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Sexual Health Awareness Month 2022
- What do you know about sexual health?
- Did you know that sexual health is a growing area of interest for nurses and other health care professionals?
- Learn all about sexual health for this Sexual Health Awareness Month!
MPH, MSN, WHNP-BC
Sexual Health Awareness Month
September is Sexual Health Awareness Month!
While sexual health and all things related to sex might seem a bit uncomfortable or taboo to discuss, sexual health is a part of someone’s health. According to the World Health Organization, “sexual health is fundamental to the overall health and well-being of individuals, couples and families, and to the social and economic development of communities and countries.”
What Is Sexual Health?
When people hear the term sexual health, they might think of sexually transmitted infections (STIs) or contraception.
While these two things are a part of sexual health, other sexual health concerns include:
- Reproductive tract infections, such as urinary tract infections
- Sexual violence
- Gender-based violence
- Sexual pain
- Erectile dysfunction
- Pregnancy options counseling
- Sexual pleasure and wellness
- Reproductive cancers, such as cervical cancer
- And more
Why Does Sexual Health Matter?
Sexual health can be managed by a team of health care professionals working together to provide the best care possible for the patient. However, patients might not feel comfortable disclosing sexual discomfort, childhood sexual abuse, or similar sexual health topics. Shame, stigma, and fear of judgment are very real concerns for people when talking about anything related to sexual and reproductive health.
We live in a society where sex, especially for women and LGBTQ people, are still heavily stigmatized. Asking a health care professional about sexual health related topics can be very sensitive and embarrassing. When providing care to patients, especially regarding sexual health, a non-judgmental space is essential.
Otherwise, patients could be left not receiving the health they need, which could lead to untested and untreated STIs, unresolved sexual pain concerns, and more.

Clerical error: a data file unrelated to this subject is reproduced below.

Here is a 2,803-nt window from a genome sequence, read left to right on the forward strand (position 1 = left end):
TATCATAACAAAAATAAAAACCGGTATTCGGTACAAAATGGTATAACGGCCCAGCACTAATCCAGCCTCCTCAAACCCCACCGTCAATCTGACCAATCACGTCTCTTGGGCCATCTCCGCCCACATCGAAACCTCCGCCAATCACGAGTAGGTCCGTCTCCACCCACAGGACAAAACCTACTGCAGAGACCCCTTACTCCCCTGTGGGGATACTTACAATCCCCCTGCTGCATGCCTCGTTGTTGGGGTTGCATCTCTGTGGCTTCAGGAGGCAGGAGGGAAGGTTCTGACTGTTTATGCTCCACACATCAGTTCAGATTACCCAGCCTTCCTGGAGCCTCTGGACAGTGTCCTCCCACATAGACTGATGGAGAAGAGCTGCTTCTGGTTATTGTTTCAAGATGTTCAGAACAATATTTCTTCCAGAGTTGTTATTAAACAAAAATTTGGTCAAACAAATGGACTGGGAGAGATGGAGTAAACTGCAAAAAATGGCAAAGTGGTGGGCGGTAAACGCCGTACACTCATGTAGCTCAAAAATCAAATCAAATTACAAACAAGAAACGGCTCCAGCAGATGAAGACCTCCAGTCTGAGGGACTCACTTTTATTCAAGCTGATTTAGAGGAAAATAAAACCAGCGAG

Since the COVID-19 pandemic began, rates of STIs have increased, domestic violence rates have also increased, and anti-abortion legislation has emerged. The time for nurses to be aware of their roles in sexual health is now.
What Is the Nursing Role in Sexual Health?
It is important for health care professionals to ask themselves if they are comfortable talking to their patients about sexual health as well.
Even in a health care setting, talking about sex, pregnancy, urinary habits, pain, and more can be challenge. Nurses play a critical role in sexual health concerns since they often provide extensive education to patients.
Ways for nurses to take an active role in sexual health awareness include:
- Providing educational materials
- Addressing any concerns patients have about their reproductive and sexual health concerns
- Offering condoms and dental dams during that visit
- Reviewing patients’ health records
- Discussing with nursing management on any sexual health efforts at the workplace for both patients and staff
How Can I Learn About Sexual Health?
Some evidence-based organizations that can provide you with the latest information and patient education tools on sexual health include:
- The Centers for Disease Control and Prevention
- Planned Parenthood
- American Sexual Health Association
- National Coalition for Sexual Health
- Reproductive Health Access Project
- American College of Obstetricians and Gynecologists
- Nurses for Reproductive and Sexual Health
- U.S. Office on Women’s Health
- National Sexual Violence Resource Center
- Futures Without Violence
The Bottom Line on Sexual Health Awareness Month
September is National Sexual Health Awareness Month. Often, there can be mixed messages people see on social media and from their community members regarding sexual health.
Nurses are the most trusted profession for a reason. Patients often turn to nurses for medical information since there can be so many misconceptions about sexual health, treatment options, and more.
It is also crucial for nurses to recognize that there are several reasons why someone would not want to discuss sexual health concerns. There are people who have had negative experiences with the health care system, people with cultural differences, and people who have religious beliefs who might not feel comfortable discussing their sexual health concerns.
By providing that safer space and having a non-judgmental approach, you can work to establish trust between yourself and the patient and provide as much sexual health screening and information as possible.
If you are intrigued about sexual health, wellness, infection control, and public health, I would encourage you to research Nurses for Reproductive and Sexual Health the American Nurses Association.
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